Hooker and Brown facts for kids
Hooker and Brown are two mythical mountains, once reputed to lie on the great Divide of the Canadian Rockies in Jasper National Park, bordering the Athabasca Pass, the old passage for the fur trade. These two peaks were reputed to be the highest mountains in North America at over 16,000 feet (4,900 m), and were maintained to be so on maps and atlases, for almost a hundred years, spurring the early mountaineers arriving on the railway (1890) to explore the Rockies and discover features such as the Columbia Icefield.
Discovery and Naming
David Thompson, a Canadian surveyor, explorer and geographer, first established the route through Athabasca Pass in January 1811 when the Peigan Indians closed Howse Pass to prevent his trading with their rivals, the Kootenay people. Although he mapped the route carefully, Thompson was not interested in mountains and did not name or note them in his journals. His journey joined with the Columbia river and the trail became the premier trade passage over the Rockies until the decline of the fur trade.
In April 1827, David Douglas, a Scottish Biologist collecting for the Royal Botanic Institution of Glasgow, and sponsored by Sir William Hooker, crossed the pass. Lagging the other voyageurs, he made an unprecedented decision to abandon the trail and to ascend the northern peak in deep snow.
"After breakfast at one o’clock, being, as I conceive, on the highest part of the route, I became desirous of ascending one of the peaks, and accordingly I set out alone on snowshoes to that on the left hand or west side, being to all appearances the highest. The labour of ascending the lower part, which is covered with pines, is great beyond description, sinking on many occasions to the middle. Halfway up vegetation ceases entirely, not so much a vestige of moss or lichen on the stones. Here I found it less laborious as I walked on the hard crust. One-third from the summit it becomes a mountain of pure ice, sealed far over by Nature’s hand as a momentous work of Nature’s God. ... The view from the summit is of too awful a cast to afford pleasure. Nothing can be seen, in every direction as far as the eye can reach, except mountains towering above each other, rugged beyond description. ... The height from its base may be about 5,500 feet; timber 2,750 feet; a few mosses and lichens 500 more; 1,000 feet of perpetual snow; the remainder, towards the top, 1,250, as I have said, glacier with a thin covering of snow on it. The ascent took me five hours; descending only one and a quarter. ... This peak, the highest yet known in the northern continent of America, I feel a sincere pleasure in naming Mount Brown, in honour of R. Brown, Esq., the illustrious botanist... A little to the southward is one nearly the same height, rising into a sharper point. This I named Mount Hooker [after his sponsor, William Hooker] ..."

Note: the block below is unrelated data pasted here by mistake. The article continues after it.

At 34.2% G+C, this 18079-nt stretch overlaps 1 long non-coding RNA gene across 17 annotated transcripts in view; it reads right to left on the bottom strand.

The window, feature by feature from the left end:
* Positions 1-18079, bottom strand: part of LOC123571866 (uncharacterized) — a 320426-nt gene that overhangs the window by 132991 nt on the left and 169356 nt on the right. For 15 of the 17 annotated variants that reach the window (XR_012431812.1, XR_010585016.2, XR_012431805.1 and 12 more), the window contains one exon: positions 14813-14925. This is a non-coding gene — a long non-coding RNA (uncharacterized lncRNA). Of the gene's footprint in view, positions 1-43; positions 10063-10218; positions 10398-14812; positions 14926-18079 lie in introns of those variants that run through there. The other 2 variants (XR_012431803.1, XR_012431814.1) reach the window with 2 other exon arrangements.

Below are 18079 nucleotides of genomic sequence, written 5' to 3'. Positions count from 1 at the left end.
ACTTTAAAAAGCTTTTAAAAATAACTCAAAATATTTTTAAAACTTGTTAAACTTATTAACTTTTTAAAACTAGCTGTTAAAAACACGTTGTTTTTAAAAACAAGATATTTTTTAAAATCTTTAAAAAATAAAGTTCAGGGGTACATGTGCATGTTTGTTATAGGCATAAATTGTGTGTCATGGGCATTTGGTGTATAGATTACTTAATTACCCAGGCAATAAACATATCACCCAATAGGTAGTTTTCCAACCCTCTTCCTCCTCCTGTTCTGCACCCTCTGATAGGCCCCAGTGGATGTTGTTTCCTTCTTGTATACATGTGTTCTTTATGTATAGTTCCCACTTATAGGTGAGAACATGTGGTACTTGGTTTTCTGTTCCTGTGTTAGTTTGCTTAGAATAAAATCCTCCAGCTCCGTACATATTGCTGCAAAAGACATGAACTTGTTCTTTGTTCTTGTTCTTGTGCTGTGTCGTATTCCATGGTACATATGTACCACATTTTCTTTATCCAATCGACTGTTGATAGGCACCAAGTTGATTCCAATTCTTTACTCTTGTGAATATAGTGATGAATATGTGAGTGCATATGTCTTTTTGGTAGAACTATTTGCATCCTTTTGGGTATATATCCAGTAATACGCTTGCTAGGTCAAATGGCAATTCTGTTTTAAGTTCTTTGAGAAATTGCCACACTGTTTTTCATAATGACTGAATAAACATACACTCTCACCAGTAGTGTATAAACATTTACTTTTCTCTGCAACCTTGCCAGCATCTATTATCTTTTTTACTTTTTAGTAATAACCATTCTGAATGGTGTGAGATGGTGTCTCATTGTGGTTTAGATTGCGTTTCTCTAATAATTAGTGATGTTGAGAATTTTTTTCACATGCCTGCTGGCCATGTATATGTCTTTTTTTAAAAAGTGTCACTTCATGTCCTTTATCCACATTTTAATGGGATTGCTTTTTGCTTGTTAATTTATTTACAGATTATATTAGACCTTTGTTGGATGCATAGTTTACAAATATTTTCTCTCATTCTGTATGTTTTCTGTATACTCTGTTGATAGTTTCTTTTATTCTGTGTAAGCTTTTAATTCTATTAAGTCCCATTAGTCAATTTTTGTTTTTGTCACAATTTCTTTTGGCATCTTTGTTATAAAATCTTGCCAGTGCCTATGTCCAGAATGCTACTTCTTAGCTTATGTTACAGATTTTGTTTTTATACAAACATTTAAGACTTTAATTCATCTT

Historical Mystery and Impact
Douglas did not know of the height of the Athabasca Pass when he crossed. A Lieutenant Simpson in a party just before him measured the pass at 11,000 feet (3,400 m), while its true height is only 1,753 metres (5,751 ft). The officer bore a name so similar to Lieutenant-Governor Sir George Simpson that many attributed his erroneous elevation calculation to the more eminent person, and thus gave it credibility. Douglas wrote in his published journal:
"Being well rested by one o'clock, I set out with the view of ascending what seemed to be the highest peak on the north. Its height does not seem to be less than 16,000 or 17,000 feet above the level of the sea. After passing over the lower ridge I came to about 1,200 feet of, by far, the most difficult and fatiguing walking I have ever experienced, and the utmost care was required to tread over the crust of the snow..."